The Dodge Viper ended production last year, leaving a V10 sports car-shaped hole in many a car enthusiast’s heart. The Viper may return, however: Car and Driver is telling fans to “trust us: a new Viper is happening.” But this new snake may be a different species than any previous Viper.
The basic front-engine, rear-wheel-drive layout and space frame chassis will remain, but Car and Driver reports that Dodge will use lots of aluminum and carbon fiber to keep weight down. Unlike the previous-generation Viper, the new model will be launched as a convertible instead of a coupe, according to the magazine. The hardtop body style will reportedly arrive a few years after launch.
The biggest expected change will be under the hood. The new Viper will ditch the previous generation’s 8.4-liter V10 for a Hemi V8. This will be an all-new aluminum-block engine that will likely be shared with other Fiat Chrysler Automobiles products. Every previous generation of Viper has used a V10 and, at an estimated 550 horsepower, the new V8 engine will actually be less powerful than the old V10, which made 645 hp.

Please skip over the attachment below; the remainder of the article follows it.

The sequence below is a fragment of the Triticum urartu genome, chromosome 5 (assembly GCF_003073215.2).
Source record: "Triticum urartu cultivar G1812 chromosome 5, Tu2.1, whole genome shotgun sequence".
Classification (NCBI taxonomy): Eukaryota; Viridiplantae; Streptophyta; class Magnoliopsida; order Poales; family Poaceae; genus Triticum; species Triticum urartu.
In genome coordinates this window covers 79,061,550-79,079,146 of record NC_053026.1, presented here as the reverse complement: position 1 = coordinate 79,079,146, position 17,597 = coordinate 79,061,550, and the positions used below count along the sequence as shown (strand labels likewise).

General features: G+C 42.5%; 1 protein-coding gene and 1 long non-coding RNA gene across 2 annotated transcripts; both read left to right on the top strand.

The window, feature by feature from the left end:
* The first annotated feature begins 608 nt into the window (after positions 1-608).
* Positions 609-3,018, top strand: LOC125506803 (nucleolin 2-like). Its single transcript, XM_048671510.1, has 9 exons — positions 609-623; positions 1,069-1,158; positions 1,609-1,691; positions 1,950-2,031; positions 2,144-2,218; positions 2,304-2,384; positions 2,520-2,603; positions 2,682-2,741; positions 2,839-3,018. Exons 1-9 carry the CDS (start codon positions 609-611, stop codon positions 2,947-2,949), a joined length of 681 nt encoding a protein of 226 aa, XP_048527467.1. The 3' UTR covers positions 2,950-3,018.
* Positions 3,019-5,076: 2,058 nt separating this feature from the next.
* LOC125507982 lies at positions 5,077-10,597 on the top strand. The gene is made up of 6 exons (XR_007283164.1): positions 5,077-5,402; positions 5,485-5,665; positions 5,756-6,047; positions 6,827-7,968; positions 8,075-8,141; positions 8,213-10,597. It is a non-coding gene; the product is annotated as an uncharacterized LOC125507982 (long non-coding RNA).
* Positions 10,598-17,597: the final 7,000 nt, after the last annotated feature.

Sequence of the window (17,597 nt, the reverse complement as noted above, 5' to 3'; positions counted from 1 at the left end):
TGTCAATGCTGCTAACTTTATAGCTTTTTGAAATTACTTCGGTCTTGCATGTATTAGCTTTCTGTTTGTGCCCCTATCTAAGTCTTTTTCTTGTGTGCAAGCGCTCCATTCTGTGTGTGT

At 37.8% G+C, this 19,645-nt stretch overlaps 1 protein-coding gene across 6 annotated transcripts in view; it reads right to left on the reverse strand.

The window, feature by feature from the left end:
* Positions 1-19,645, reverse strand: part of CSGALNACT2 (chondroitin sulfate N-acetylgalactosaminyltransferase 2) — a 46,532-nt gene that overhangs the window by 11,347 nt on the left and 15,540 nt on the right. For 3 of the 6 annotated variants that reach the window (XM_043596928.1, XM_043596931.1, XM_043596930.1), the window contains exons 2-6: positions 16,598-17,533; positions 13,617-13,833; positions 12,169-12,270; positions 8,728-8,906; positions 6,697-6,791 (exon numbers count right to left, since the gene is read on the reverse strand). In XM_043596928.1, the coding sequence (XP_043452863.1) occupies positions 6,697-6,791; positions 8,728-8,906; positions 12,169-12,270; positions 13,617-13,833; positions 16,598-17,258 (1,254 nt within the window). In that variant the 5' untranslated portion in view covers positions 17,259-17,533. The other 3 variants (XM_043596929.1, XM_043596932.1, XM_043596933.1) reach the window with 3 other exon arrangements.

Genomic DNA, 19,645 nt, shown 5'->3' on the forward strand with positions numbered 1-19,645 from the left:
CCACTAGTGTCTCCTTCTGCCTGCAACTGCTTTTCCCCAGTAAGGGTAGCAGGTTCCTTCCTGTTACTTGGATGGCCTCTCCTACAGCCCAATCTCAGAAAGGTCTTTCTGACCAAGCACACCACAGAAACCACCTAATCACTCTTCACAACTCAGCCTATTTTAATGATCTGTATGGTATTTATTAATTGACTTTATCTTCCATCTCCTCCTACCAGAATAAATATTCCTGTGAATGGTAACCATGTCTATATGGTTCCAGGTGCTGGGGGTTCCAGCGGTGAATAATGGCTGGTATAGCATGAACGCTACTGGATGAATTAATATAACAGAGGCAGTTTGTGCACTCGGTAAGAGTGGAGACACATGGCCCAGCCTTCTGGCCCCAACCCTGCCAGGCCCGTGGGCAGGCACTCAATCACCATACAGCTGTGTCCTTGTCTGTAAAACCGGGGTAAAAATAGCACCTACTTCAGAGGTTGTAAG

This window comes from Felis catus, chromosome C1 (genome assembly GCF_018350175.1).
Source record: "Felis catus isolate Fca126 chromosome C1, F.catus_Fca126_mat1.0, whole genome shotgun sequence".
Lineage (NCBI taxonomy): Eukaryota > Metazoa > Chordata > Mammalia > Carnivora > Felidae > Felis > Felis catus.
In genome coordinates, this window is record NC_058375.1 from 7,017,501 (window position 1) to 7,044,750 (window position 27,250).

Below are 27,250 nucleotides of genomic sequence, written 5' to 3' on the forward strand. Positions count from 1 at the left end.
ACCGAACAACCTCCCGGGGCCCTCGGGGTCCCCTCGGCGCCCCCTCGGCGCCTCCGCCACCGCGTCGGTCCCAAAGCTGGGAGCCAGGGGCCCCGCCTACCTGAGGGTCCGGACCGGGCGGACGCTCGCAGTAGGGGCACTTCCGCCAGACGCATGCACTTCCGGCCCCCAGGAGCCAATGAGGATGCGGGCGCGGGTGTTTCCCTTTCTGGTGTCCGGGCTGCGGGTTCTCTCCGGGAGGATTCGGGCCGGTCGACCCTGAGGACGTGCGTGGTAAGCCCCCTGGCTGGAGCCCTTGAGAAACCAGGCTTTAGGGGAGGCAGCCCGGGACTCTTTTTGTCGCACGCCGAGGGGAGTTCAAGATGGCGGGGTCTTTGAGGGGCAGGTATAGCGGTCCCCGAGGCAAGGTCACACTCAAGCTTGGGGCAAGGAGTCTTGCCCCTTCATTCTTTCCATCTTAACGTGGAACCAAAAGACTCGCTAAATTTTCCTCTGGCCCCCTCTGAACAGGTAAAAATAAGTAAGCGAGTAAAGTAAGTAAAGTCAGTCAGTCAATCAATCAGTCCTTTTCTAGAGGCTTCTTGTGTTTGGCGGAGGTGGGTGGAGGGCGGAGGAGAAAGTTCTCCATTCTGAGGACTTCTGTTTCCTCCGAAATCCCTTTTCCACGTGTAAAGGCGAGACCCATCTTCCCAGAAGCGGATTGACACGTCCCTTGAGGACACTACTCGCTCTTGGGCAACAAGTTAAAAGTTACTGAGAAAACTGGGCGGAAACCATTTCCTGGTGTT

This will allow Dodge to offer multiple tiers of the Viper, just like rival Chevrolet does with its Corvette. In addition to a base model, the SRT performance division could also offer a supercharged version with at least 700 hp, according to Car and Driver. The supercharged Hemi would essentially be a replacement for the current Hellcat engine. A track-focused version to replace the old Viper ACR and take on the Corvette ZR1 also makes sense. A manual transmission will likely be available.
Now that the Detroit factory that previously churned out Vipers has been turned into a museum, Car and Driver expects Dodge to turn to an outside contractor to build the new model. Ford does the same thing with its GT, after all. The magazine speculates about some kind of Viper appearance at the 2019 Detroit Auto Show, but doesn’t expect the car to go into production until 2020 or 2021.
Discussions at the Allpar forums paint a slightly different picture. Posters claim the new sports car won’t be called “Viper,” and that it may share a platform with future Maserati and Alfa Romeo sports cars. The details about aluminum Hemi V8 engines are repeated, with the added claim that the engines will be used in upcoming Ram Rebel pickup trucks (Ram has denied plans for high-horsepower trucks). A naturally aspirated 7.0-liter Hemi will make 520 hp, and a supercharged 6.2-liter version will make 707 hp, posters claim.
Allpar predicts a slightly different timeline for the Viper’s launch, claiming the snake won’t arrive until 2022 or 2023. The Viper’s purported Maserati and Alfa Romeo cousins are expected to appear first.